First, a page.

The Little Mermaid

Recently I watched the new film Decision to Leave (directed by Chan-wook Park, 2022)
It’s about a Chinese immigrant woman living in southern Korea, her husband found murdered and she seems suspicious
Suspicious but beautiful

So-rae’s husband was killed while hiking
She says “I like the sea more than the mountains”
She eats sushi bento so gracefully (now I want decent sushi, which is impossible in London)
She asks the detective in slightly accented Korean “Am I that wicked?”

She is the little mermaid of this story

There are so many little mermaids all over the cities where I’ve lived
They’re from far away they’re lost in a foreign tongue they’ll do anything for their husbands and boyfriends in a foreign land
They will abandon their family they will cut their tail in half they will die for their prince

I want to learn Japanese so I can meet my boyfriend’s parents
I want to learn Korean so I can communicate with my husband better
I want to learn English so I can finally get a degree and support my family
I want to learn my beloved man’s tongue
I will do anything for him

But the husbands never learn Chinese Vietnamese Cambodian Russian they never even try
The little mermaids stuck in their limited time with temporary visas

Then I remember once Sasaki in Tokyo told me “Yoon Dong-ju’s poems sound like a samurai song in Japanese” I thought, what an insult

Do you know the white sparkly sand of Haeundae Do you know blade sharp rocks of Dongbaek-sum
Do you know I used to fill my scalp with those sands and rip my feet with those rocks
Do you know my mum used to make oyster kimchi on her own Do you know how she would call oysters Kkul not Gool because it tastes like honey to her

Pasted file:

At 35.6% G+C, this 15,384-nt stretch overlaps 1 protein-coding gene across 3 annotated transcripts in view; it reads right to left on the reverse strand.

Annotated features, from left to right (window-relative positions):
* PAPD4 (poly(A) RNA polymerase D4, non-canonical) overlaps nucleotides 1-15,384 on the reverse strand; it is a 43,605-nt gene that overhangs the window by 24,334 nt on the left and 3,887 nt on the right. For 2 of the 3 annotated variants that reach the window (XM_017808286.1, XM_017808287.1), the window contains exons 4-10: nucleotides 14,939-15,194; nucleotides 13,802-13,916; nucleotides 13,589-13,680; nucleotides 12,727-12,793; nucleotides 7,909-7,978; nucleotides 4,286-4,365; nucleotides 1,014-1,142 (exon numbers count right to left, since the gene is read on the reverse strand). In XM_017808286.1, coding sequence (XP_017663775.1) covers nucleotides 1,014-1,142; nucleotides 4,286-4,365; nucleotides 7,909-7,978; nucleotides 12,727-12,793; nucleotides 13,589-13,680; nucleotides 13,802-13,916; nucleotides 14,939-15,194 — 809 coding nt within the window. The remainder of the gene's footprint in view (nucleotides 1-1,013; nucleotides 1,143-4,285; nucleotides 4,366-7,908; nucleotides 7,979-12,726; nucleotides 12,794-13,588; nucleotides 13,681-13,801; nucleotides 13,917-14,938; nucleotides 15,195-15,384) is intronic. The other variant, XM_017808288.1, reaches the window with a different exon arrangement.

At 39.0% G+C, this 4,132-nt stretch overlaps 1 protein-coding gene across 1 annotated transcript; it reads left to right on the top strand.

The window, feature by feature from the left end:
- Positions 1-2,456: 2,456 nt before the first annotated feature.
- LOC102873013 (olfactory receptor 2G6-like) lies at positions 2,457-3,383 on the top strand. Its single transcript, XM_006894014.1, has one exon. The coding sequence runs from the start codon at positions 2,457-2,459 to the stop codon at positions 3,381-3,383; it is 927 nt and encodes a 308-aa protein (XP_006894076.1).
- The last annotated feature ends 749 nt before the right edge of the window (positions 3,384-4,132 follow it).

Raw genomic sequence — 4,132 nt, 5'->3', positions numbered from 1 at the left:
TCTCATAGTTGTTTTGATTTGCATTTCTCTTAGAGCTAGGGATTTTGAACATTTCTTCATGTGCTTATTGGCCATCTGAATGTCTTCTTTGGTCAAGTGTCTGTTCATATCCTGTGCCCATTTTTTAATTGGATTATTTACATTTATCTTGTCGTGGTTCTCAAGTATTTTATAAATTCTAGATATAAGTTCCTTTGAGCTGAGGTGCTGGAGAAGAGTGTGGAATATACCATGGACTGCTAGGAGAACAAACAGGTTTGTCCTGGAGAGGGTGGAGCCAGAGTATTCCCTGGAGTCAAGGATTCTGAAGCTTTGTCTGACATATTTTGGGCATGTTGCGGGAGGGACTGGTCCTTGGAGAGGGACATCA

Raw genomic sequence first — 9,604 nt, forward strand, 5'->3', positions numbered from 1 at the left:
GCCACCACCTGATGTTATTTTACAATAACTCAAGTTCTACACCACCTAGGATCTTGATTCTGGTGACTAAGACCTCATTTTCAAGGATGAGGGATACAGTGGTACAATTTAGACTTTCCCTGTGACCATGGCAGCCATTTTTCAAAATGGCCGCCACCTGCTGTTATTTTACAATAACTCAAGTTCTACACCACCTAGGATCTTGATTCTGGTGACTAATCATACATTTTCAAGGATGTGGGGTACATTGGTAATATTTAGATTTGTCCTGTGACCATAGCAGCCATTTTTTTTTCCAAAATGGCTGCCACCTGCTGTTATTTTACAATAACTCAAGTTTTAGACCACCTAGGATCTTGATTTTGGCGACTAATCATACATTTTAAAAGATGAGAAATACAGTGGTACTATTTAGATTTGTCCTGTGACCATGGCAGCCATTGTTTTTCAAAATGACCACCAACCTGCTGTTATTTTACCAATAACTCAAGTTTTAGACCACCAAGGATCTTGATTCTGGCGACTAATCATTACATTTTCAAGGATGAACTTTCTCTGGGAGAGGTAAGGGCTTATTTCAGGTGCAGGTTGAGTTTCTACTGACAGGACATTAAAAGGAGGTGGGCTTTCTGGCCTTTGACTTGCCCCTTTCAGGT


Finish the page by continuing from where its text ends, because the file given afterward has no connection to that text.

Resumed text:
Do you know how we used to slurp seaweed soup every morning Do you know my little brother used to devour eyes from cooked mackerels Do you know how my aunt would watch him so happily and stroke his head with hands reeking of seashells and fish sauce

Do you know the stench of abandoned fish guts on the shores the blood stains of sea creatures on concrete streets
Do you know how my sailor uncle would come back to Busan once in a while and buy me a Haa-d, not ice cream, while sipping So-ju and chewing raw flatfish on Thursday morning

And my cousins would call me Ju-yoi
I’d call them back O-ppa-ya

You’d never know
You’d say
Wow you’re so beautiful you’re so cool you’re so hot intelligent and funny

But you’d never ask what clams conchs gastropods eels and hairtails crabs and lobsters octopuses squids dolphins sharks are called in Korean

Even now the little mermaids are still loving the prince to their life
But the prince fuck love marry with someone else who got legs and speaks their tongues
The mermaids evaporate into bubbles to their home countries

You’d never ask what bubbles are called in Korean


이주연은 사회적 고립, 국경을 넘는 친밀감, 노동 불안정, 기술 발전, 산업 독성학과 몸 정치학 등을 포괄한 광범위한 리서치와 인터뷰를 바탕으로, 분석적이면서도 시적인 논픽션 무빙 이미지를 연출한다.

Jooyeon Lee works with analytical yet poetic non-fiction moving image with expansive research and interviews to capture urban alienation, intimacy across borders, labour precarity, technological progress, industrial toxicology and body politics.